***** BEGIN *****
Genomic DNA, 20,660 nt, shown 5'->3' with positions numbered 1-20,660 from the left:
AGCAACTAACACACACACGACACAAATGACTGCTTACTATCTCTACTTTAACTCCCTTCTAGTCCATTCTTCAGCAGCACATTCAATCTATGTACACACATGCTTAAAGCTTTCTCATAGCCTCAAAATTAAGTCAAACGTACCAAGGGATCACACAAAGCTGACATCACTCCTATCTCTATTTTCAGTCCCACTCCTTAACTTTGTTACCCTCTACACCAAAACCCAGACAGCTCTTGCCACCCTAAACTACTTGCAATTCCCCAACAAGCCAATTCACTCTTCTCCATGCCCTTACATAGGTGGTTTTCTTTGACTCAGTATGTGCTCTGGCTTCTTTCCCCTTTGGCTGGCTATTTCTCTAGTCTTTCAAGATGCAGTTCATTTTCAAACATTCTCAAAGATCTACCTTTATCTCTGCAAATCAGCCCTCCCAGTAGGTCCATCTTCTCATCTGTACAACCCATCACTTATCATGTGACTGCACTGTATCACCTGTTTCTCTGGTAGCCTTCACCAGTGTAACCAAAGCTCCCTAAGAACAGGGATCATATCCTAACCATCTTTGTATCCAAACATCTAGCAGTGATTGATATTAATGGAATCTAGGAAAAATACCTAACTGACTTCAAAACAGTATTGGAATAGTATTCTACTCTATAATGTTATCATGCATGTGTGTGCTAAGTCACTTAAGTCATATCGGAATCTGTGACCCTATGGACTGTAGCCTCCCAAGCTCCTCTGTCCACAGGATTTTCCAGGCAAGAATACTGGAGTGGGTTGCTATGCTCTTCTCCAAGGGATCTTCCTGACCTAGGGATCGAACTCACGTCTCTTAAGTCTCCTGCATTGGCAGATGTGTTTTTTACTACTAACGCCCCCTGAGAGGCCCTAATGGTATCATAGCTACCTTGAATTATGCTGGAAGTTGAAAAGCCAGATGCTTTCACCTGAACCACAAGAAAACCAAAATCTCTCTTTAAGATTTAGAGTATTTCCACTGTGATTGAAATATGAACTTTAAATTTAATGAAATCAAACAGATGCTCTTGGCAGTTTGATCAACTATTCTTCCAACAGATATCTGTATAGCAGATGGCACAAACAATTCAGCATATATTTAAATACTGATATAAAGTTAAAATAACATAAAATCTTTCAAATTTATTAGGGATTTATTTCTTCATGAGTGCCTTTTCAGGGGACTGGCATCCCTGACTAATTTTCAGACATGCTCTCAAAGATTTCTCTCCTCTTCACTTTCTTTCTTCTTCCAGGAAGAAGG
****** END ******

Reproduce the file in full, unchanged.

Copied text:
Genomic DNA, 20,660 nt, shown 5'->3' with positions numbered 1-20,660 from the left:
AGCAACTAACACACACACGACACAAATGACTGCTTACTATCTCTACTTTAACTCCCTTCTAGTCCATTCTTCAGCAGCACATTCAATCTATGTACACACATGCTTAAAGCTTTCTCATAGCCTCAAAATTAAGTCAAACGTACCAAGGGATCACACAAAGCTGACATCACTCCTATCTCTATTTTCAGTCCCACTCCTTAACTTTGTTACCCTCTACACCAAAACCCAGACAGCTCTTGCCACCCTAAACTACTTGCAATTCCCCAACAAGCCAATTCACTCTTCTCCATGCCCTTACATAGGTGGTTTTCTTTGACTCAGTATGTGCTCTGGCTTCTTTCCCCTTTGGCTGGCTATTTCTCTAGTCTTTCAAGATGCAGTTCATTTTCAAACATTCTCAAAGATCTACCTTTATCTCTGCAAATCAGCCCTCCCAGTAGGTCCATCTTCTCATCTGTACAACCCATCACTTATCATGTGACTGCACTGTATCACCTGTTTCTCTGGTAGCCTTCACCAGTGTAACCAAAGCTCCCTAAGAACAGGGATCATATCCTAACCATCTTTGTATCCAAACATCTAGCAGTGATTGATATTAATGGAATCTAGGAAAAATACCTAACTGACTTCAAAACAGTATTGGAATAGTATTCTACTCTATAATGTTATCATGCATGTGTGTGCTAAGTCACTTAAGTCATATCGGAATCTGTGACCCTATGGACTGTAGCCTCCCAAGCTCCTCTGTCCACAGGATTTTCCAGGCAAGAATACTGGAGTGGGTTGCTATGCTCTTCTCCAAGGGATCTTCCTGACCTAGGGATCGAACTCACGTCTCTTAAGTCTCCTGCATTGGCAGATGTGTTTTTTACTACTAACGCCCCCTGAGAGGCCCTAATGGTATCATAGCTACCTTGAATTATGCTGGAAGTTGAAAAGCCAGATGCTTTCACCTGAACCACAAGAAAACCAAAATCTCTCTTTAAGATTTAGAGTATTTCCACTGTGATTGAAATATGAACTTTAAATTTAATGAAATCAAACAGATGCTCTTGGCAGTTTGATCAACTATTCTTCCAACAGATATCTGTATAGCAGATGGCACAAACAATTCAGCATATATTTAAATACTGATATAAAGTTAAAATAACATAAAATCTTTCAAATTTATTAGGGATTTATTTCTTCATGAGTGCCTTTTCAGGGGACTGGCATCCCTGACTAATTTTCAGACATGCTCTCAAAGATTTCTCTCCTCTTCACTTTCTTTCTTCTTCCAGGAAGAAGG